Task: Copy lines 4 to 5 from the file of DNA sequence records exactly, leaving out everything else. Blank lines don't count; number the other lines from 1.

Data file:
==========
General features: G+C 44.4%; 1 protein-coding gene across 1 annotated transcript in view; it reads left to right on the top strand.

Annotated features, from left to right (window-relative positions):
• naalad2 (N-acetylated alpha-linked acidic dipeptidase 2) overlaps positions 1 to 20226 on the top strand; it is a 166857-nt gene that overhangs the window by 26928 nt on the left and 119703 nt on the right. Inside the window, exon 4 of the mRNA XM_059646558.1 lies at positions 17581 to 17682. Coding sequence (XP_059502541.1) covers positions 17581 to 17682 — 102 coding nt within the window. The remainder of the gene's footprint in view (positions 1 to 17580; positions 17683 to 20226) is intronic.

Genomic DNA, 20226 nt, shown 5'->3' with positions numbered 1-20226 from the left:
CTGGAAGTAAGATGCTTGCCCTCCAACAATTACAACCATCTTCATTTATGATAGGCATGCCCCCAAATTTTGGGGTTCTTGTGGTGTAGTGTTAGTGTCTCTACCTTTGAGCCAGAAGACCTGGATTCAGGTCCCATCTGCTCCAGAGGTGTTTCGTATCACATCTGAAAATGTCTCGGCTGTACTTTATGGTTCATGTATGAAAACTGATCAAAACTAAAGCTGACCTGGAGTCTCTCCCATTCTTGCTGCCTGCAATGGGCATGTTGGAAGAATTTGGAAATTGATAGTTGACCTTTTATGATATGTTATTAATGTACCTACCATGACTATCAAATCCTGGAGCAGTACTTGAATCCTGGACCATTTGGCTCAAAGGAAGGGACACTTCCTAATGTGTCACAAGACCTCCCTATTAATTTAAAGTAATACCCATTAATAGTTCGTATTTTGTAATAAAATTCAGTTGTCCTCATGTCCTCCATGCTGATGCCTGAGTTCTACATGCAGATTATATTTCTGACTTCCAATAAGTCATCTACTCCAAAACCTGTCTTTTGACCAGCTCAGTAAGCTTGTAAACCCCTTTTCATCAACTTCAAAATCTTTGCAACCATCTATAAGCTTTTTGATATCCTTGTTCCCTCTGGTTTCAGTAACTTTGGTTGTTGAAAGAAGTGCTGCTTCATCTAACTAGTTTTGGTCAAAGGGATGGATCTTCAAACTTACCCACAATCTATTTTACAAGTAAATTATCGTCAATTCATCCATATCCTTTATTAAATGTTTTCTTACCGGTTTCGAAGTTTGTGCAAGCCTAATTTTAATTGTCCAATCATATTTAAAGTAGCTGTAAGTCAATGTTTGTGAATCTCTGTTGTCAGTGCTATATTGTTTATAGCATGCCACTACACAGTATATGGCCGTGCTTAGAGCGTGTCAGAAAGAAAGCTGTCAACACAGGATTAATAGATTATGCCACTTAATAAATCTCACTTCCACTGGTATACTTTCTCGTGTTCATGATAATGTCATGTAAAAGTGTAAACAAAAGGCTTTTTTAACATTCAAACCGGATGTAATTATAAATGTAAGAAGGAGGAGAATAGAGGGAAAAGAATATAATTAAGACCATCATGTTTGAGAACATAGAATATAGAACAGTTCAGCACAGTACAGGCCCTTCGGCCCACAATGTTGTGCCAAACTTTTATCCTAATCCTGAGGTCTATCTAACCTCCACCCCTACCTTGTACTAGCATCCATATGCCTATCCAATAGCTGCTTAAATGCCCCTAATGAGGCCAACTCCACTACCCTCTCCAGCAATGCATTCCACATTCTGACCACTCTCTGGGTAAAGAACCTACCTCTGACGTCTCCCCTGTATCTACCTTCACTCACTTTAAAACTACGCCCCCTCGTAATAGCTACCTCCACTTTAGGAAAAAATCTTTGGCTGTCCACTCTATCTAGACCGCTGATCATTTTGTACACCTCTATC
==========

Genomic DNA, 20226 nt, shown 5'->3' with positions numbered 1-20226 from the left:
CTGGAAGTAAGATGCTTGCCCTCCAACAATTACAACCATCTTCATTTATGATAGGCATGCCCCCAAATTTTGGGGTTCTTGTGGTGTAGTGTTAGTGTCTCTACCTTTGAGCCAGAAGACCTGGATTCAGGTCCCATCTGCTCCAGAGGTGTTTCGTATCACATCTGAAAATGTCTCGGCTGTACTTTATGGTTCATGTATGAAAACTGATCAAAACTAAAGCTGACCTGGAGTCTCTCCCATTCTTGCTGCCTGCAATGGGCATGTTGGAAGAATTTGGAAATTGATAGTTGACCTTTTATGATATGTTATTAATGTACCTACCATGACTATCAAATCCTGGAGCAGTACTTGAATCCTGGACCATTTGGCTCAAAGGAAGGGACACTTCCTAATGTGTCACAAGACCTCCCTATTAATTTAAAGTAATACCCATTAATAGTTCGTATTTTGTAATAAAATTCAGTTGTCCTCATGTCCTCCATGCTGATGCCTGAGTTCTACATGCAGATTATATTTCTGACTTCCAATAAGTCATCTACTCCAAAACCTGTCTTTTGACCAGCTCAGTAAGCTTGTAAACCCCTTTTCATCAACTTCAAAATCTTTGCAACCATCTATAAGCTTTTTGATATCCTTGTTCCCTCTGGTTTCAGTAACTTTGGTTGTTGAAAGAAGTGCTGCTTCATCTAACTAGTTTTGGTCAAAGGGATGGATCTTCAAACTTACCCACAATCTATTTTACAAGTAAATTATCGTCAATTCATCCATATCCTTTATTAAATGTTTTCTTACCGGTTTCGAAGTTTGTGCAAGCCTAATTTTAATTGTCCAATCATATTTAAAGTAGCTGTAAGTCAATGTTTGTGAATCTCTGTTGTCAGTGCTATATTGTTTATAGCATGCCACTACACAGTATATGGCCGTGCTTAGAGCGTGTCAGAAAGAAAGCTGTCAACACAGGATTAATAGATTATGCCACTTAATAAATCTCACTTCCACTGGTATACTTTCTCGTGTTCATGATAATGTCATGTAAAAGTGTAAACAAAAGGCTTTTTTAACATTCAAACCGGATGTAATTATAAATGTAAGAAGGAGGAGAATAGAGGGAAAAGAATATAATTAAGACCATCATGTTTGAGAACATAGAATATAGAACAGTTCAGCACAGTACAGGCCCTTCGGCCCACAATGTTGTGCCAAACTTTTATCCTAATCCTGAGGTCTATCTAACCTCCACCCCTACCTTGTACTAGCATCCATATGCCTATCCAATAGCTGCTTAAATGCCCCTAATGAGGCCAACTCCACTACCCTCTCCAGCAATGCATTCCACATTCTGACCACTCTCTGGGTAAAGAACCTACCTCTGACGTCTCCCCTGTATCTACCTTCACTCACTTTAAAACTACGCCCCCTCGTAATAGCTACCTCCACTTTAGGAAAAAATCTTTGGCTGTCCACTCTATCTAGACCGCTGATCATTTTGTACACCTCTATC